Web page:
A & S Interview: Michimasa Fujino
President and CEO, Honda Aircraft Company
- By Linda Shiner
- Air & Space magazine, May 2007
Tim Loerkhe/USA Today
(Page 3 of 6)
It was a good experience for me; there is so much diversity in America. I enjoyed the Mississippi State people; they are very friendly. And sometimes I went to Jackson or Atlanta, and that was a very good experience for me to see the difference between city America and country America.
A&S: What do you think was the biggest adjustment you had to make?
Fujino: There are many small things. The first obstacle for me was that I couldn’t understand Southern accent. If I went to a hotel, I couldn’t understand what those in the service industry said. So communication was very difficult for me. And also there are no Japanese there: so no Japanese food, no Japanese culture. So that was a little bit difficult. But at the same time, that was good for me—to explore American society.
At the time, from Columbus [near Mississippi State] to Atlanta and from Atlanta to other small cities, I have to change airplane at a major hub airport like Atlanta. So I began to understand that from small airport to small airport, transportation is very important. If I use a small airplane from small town to small town, it is very convenient and it saves a lot of time. That kind of image [would have been] difficult for me to understand if I lived in Japan. [There] I didn’t use a small airplane at all. Also the traffic control system is completely different. But in the United States, using a small airplane is not so unusual. I could understand the future potential of a small airplane in the United States, especially when many cities are distributed all over the nation.
Also, sometimes in the United States, even a small city has a business. In Japan, the many corporations concentrate in Tokyo. But in the United States sometimes many enterprises are distributed all over the nation. So transportation is very important.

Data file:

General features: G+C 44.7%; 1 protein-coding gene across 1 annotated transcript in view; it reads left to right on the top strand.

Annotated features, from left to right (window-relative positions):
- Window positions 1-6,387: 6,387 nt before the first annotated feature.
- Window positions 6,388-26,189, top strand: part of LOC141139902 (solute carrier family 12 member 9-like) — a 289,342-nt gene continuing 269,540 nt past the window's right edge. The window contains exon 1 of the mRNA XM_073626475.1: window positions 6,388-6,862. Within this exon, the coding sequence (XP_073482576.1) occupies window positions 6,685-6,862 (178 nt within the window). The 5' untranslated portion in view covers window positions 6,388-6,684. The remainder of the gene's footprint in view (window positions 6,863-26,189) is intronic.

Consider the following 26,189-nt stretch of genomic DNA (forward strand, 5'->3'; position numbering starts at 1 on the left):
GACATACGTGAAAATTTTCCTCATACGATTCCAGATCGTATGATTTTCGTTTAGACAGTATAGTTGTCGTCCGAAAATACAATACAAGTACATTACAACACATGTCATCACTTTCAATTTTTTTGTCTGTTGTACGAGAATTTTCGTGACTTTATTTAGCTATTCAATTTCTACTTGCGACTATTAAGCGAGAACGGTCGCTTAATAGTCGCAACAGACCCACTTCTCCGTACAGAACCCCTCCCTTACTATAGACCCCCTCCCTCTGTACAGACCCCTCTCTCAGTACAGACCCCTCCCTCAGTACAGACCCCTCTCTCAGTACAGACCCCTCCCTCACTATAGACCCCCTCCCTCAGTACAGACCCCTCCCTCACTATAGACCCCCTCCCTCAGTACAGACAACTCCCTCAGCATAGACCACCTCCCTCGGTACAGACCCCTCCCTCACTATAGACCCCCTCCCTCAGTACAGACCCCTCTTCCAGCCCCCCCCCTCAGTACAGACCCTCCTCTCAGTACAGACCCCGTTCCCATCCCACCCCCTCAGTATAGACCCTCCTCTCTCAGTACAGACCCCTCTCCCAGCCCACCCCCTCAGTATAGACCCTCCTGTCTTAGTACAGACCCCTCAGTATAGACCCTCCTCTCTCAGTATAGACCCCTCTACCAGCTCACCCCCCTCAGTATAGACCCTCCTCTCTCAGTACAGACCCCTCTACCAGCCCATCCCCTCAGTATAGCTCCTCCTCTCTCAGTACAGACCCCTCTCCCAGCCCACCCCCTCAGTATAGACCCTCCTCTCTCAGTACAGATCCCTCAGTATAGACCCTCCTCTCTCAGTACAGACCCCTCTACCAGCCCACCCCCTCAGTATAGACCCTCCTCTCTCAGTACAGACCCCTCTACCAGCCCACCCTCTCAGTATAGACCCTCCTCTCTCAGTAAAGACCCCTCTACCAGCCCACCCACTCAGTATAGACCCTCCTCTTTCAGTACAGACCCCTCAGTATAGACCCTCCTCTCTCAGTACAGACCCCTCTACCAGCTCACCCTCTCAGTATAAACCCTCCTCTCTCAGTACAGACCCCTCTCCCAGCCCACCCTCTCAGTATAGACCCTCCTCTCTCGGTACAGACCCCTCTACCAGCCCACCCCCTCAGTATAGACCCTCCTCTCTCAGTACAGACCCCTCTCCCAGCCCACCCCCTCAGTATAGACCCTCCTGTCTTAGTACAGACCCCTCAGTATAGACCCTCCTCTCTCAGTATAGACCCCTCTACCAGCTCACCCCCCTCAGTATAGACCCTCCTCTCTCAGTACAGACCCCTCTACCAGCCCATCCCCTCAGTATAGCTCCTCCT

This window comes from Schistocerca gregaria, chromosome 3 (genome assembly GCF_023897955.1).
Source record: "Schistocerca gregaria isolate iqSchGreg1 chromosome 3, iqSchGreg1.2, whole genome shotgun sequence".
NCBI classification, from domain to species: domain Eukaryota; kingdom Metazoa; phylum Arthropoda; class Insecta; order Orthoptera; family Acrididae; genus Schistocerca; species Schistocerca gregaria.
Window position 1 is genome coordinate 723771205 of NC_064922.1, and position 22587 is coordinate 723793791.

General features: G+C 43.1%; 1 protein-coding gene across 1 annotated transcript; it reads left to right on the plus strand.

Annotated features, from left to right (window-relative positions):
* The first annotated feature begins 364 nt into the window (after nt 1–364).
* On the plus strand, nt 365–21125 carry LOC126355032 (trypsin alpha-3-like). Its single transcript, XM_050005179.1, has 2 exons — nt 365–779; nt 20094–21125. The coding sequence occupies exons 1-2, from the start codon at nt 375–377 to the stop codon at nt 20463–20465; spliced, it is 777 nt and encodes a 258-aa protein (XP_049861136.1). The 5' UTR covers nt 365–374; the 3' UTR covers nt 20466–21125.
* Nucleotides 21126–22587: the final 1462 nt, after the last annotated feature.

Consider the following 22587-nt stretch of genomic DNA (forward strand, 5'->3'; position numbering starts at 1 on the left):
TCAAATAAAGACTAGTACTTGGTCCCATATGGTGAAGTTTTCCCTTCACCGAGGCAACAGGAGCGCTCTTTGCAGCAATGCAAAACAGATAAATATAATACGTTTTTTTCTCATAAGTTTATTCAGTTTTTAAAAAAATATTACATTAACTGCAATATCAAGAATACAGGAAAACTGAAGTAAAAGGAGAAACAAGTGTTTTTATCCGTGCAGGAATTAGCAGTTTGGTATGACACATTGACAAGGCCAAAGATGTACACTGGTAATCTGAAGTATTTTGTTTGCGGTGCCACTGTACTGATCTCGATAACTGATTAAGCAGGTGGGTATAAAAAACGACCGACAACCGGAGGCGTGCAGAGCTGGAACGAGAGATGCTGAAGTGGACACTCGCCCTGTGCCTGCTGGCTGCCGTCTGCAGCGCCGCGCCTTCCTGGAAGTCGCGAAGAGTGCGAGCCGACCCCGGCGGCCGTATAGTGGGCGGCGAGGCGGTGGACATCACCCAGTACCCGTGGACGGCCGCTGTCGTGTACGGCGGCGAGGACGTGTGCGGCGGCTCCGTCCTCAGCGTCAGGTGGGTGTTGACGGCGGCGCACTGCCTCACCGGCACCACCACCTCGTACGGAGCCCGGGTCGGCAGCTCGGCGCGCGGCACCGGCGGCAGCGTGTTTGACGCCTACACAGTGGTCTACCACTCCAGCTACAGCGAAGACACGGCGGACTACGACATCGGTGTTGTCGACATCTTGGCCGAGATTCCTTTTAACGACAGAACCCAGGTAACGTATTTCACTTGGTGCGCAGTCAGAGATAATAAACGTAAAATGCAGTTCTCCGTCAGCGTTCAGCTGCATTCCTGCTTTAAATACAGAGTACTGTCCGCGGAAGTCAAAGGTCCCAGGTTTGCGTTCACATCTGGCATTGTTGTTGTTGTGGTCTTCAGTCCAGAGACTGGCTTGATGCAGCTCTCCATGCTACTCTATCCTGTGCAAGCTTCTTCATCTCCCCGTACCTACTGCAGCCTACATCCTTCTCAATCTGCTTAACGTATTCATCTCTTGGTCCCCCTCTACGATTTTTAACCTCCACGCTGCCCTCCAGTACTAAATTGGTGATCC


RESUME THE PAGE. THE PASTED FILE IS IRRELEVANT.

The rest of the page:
Also I understand the individualism and independence of operations are very important in the United States. In Japan, when I worked in the automobile division, for the drawing we used a main frame, centralized computer. But when I came to the United States, even in Mississippi State, each student has a personal computer.
There is a lot of freedom and potential for even a small company or organization able to design an airplane. That is a very big difference from Japan.
A&S: Did the MH02 have its engine located over the wing?
Fujino: Yes. The first experimental aircraft design was for an Advanced Turboprop—ATP—with very small diameter. The design was based on the pusher configuration, so you may know that the engine is mounted on the wing in a pusher configuration. But during the development of the Advanced Turboprop design, the [ATP engine development program] was terminated. Finally I was asked to change the engine from the ATP to an existing fan engine by my management. So we finally decided to use an existing engine from Pratt & Whitney. I was looking for a position where I can install the engine on the airframe. I tried many configurations. At the time very small engines were not available, so we had to use a large engine, which was a little too big for the airplane. As a result, there were many geometrical contraints. So, at the end, there was only one place where we could install the engine: over the wing.
But that design gave me a lot of design inspiration for the HondaJet because some technical aspects are very similar. I developed many analytical methods to design this configuration from an aerodynamic, structural, and aeroelastic standpoint. With the MH02 experience, I started to explore new configurations for the HondaJet.